Crawford, Texas Frenetic negotiations among congressional leaders, private conversations between President Bush and lawmakers, and a special weekend session over the Terri Schiavo right-to-die case elevated a tragic personal issue into an intense political drama.
But at bottom, the flurry of activity reflected an everyday fact of political life: When a powerful constituency cares passionately about something, all politicians -- whether Republicans or Democrats -- yearn to respond.
In this instance, the constituency is evangelical Christian conservatives. They played a critical role in re-electing President Bush and swelling Republican majorities in both house of Congress last November, and they have become a voting bloc as essential to the GOP's new dominance as labor unions and minorities have been to the Democratic Party.
And the pressure on Bush and Republican congressional leaders to respond in the Schiavo case was all the greater because, during the first three months of the president's second term, social conservatives had become increasingly unhappy with what they saw as neglect of their concerns, such as banning gay marriage, in favor of issues pushed by corporations -- changing the bankruptcy laws, curbing medical malpractice awards and opening the Arctic National Wildlife Refuge to oil and gas drilling.
"Our issues aren't on the front burner every day, but when they are on the front burner it's on high. The burner is hot and red," said Louis P. Sheldon, chairman of the Traditional Values Coalition. "This proves that Terri Schiavo was a front-burner issue."
The very fact that the case of one woman in Florida and the family quarrel over her fate has reached the halls of Congress and captured the attention of the president reflects the power of the evangelical base in setting an agenda, said Richard Cizik, vice president of the National Association of Evangelicals. The Schiavo case, he said, reflected the fact that social conservatives are as consumed with the end of life as they are with pre-born life -- and that the politicians are following their lead.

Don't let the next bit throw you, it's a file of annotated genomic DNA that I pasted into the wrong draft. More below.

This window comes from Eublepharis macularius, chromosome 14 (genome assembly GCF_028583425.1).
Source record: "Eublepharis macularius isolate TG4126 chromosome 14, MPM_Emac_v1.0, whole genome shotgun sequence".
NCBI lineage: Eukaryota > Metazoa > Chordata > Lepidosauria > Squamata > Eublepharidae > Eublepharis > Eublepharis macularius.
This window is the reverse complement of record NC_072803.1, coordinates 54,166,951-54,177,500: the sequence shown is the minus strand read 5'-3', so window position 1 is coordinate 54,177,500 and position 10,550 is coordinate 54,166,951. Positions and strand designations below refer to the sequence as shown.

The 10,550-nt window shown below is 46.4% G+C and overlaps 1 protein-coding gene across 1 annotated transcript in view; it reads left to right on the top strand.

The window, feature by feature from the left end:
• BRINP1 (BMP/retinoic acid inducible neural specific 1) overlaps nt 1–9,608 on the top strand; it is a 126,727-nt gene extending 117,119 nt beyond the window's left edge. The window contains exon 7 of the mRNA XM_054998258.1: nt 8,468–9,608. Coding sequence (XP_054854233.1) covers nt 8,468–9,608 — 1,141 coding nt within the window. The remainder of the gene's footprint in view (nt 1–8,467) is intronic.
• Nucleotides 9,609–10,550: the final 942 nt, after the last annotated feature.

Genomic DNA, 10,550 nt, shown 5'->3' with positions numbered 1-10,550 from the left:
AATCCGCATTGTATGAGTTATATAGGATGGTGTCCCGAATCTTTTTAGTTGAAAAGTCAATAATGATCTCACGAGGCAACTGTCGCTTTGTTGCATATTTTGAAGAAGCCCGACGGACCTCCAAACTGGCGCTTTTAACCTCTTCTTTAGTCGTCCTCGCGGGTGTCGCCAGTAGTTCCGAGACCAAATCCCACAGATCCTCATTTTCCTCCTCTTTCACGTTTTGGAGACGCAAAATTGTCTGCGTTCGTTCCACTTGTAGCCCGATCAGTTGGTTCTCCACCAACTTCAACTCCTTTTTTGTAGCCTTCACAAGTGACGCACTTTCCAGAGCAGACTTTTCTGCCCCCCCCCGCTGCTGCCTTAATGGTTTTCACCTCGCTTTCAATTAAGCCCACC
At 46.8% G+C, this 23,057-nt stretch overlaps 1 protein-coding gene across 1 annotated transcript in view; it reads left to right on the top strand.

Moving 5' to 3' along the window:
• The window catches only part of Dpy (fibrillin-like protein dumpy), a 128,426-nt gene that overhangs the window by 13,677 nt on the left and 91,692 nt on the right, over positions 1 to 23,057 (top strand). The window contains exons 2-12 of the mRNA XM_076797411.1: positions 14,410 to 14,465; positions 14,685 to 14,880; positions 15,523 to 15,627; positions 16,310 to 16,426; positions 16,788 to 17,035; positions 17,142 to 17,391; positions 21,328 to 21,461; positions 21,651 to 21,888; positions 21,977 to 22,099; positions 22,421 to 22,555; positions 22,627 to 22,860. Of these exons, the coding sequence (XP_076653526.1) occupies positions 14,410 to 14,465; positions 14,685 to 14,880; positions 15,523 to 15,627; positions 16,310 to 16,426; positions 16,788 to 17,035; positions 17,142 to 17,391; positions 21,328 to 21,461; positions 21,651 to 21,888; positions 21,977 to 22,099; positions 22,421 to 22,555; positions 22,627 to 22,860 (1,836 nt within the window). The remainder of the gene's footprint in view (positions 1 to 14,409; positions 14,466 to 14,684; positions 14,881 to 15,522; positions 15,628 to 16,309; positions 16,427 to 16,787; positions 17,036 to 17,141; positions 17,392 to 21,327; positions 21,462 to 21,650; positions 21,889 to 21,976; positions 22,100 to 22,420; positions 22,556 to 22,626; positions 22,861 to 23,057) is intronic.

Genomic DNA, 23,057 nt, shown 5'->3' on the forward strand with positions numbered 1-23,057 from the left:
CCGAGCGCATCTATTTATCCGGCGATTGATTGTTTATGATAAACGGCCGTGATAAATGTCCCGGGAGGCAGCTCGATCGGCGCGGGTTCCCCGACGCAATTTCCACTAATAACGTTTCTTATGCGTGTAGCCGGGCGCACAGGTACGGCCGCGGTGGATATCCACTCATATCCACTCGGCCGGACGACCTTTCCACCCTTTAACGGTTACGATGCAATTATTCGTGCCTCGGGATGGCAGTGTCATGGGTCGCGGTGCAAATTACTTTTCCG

Republicans' desire to respond to the Schiavo case in a highly visible way was underscored Saturday night when the White House unexpectedly announced that Bush, vacationing at his ranch near Crawford, Texas, would fly back to Washington to sign the emergency legislation aiding Schiavo's parents in their effort to keep her alive.
Schiavo, who has been severely brain-damaged for 15 years as a result of a heart attack, has been at the center of a legal battle between her husband, who says she had told him that she would not wish to be kept alive under dire circumstances, and her parents, who have sought custody of their daughter.
The case, first taken up by Florida Gov. Jeb Bush and fellow abortion opponents who viewed it as a right-to-life issue, has become a cause for evangelical conservatives nationwide because they see assisted suicide and related procedures as moral and religious issues of overriding importance. Their commitment to the cause has been intensified by rising anger toward her husband and toward the Florida state courts that sided with his position.
On Friday, the pressure on congressional Republicans escalated sharply when a state judge ordered the feeding tube removed and a federal judge ruled that Schiavo's parents had no legal standing in the federal court system. The legislation that is expected to win emergency approval over the weekend would give the parents standing in federal court, though it would not compel a federal judge to take up the case.